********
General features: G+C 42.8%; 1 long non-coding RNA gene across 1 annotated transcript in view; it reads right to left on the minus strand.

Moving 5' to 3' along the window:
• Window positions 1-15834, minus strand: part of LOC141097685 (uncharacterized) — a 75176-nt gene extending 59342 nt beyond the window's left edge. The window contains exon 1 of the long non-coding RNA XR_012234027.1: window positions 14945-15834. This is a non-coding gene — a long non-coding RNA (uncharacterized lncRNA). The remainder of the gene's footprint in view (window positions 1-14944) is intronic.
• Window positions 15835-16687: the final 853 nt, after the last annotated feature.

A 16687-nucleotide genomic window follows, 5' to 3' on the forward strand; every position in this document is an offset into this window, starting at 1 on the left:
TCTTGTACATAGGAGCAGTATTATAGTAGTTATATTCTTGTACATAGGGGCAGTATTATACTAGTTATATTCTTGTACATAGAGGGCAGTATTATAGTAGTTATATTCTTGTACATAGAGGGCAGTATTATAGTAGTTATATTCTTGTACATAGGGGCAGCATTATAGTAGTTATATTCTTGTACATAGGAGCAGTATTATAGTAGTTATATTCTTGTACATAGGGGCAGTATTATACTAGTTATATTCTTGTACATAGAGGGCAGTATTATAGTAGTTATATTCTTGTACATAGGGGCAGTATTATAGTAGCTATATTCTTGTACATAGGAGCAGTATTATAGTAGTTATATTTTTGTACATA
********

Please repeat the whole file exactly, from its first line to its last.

General features: G+C 42.8%; 1 long non-coding RNA gene across 1 annotated transcript in view; it reads right to left on the minus strand.

Moving 5' to 3' along the window:
• Window positions 1-15834, minus strand: part of LOC141097685 (uncharacterized) — a 75176-nt gene extending 59342 nt beyond the window's left edge. The window contains exon 1 of the long non-coding RNA XR_012234027.1: window positions 14945-15834. This is a non-coding gene — a long non-coding RNA (uncharacterized lncRNA). The remainder of the gene's footprint in view (window positions 1-14944) is intronic.
• Window positions 15835-16687: the final 853 nt, after the last annotated feature.

A 16687-nucleotide genomic window follows, 5' to 3' on the forward strand; every position in this document is an offset into this window, starting at 1 on the left:
TCTTGTACATAGGAGCAGTATTATAGTAGTTATATTCTTGTACATAGGGGCAGTATTATACTAGTTATATTCTTGTACATAGAGGGCAGTATTATAGTAGTTATATTCTTGTACATAGAGGGCAGTATTATAGTAGTTATATTCTTGTACATAGGGGCAGCATTATAGTAGTTATATTCTTGTACATAGGAGCAGTATTATAGTAGTTATATTCTTGTACATAGGGGCAGTATTATACTAGTTATATTCTTGTACATAGAGGGCAGTATTATAGTAGTTATATTCTTGTACATAGGGGCAGTATTATAGTAGCTATATTCTTGTACATAGGAGCAGTATTATAGTAGTTATATTTTTGTACATA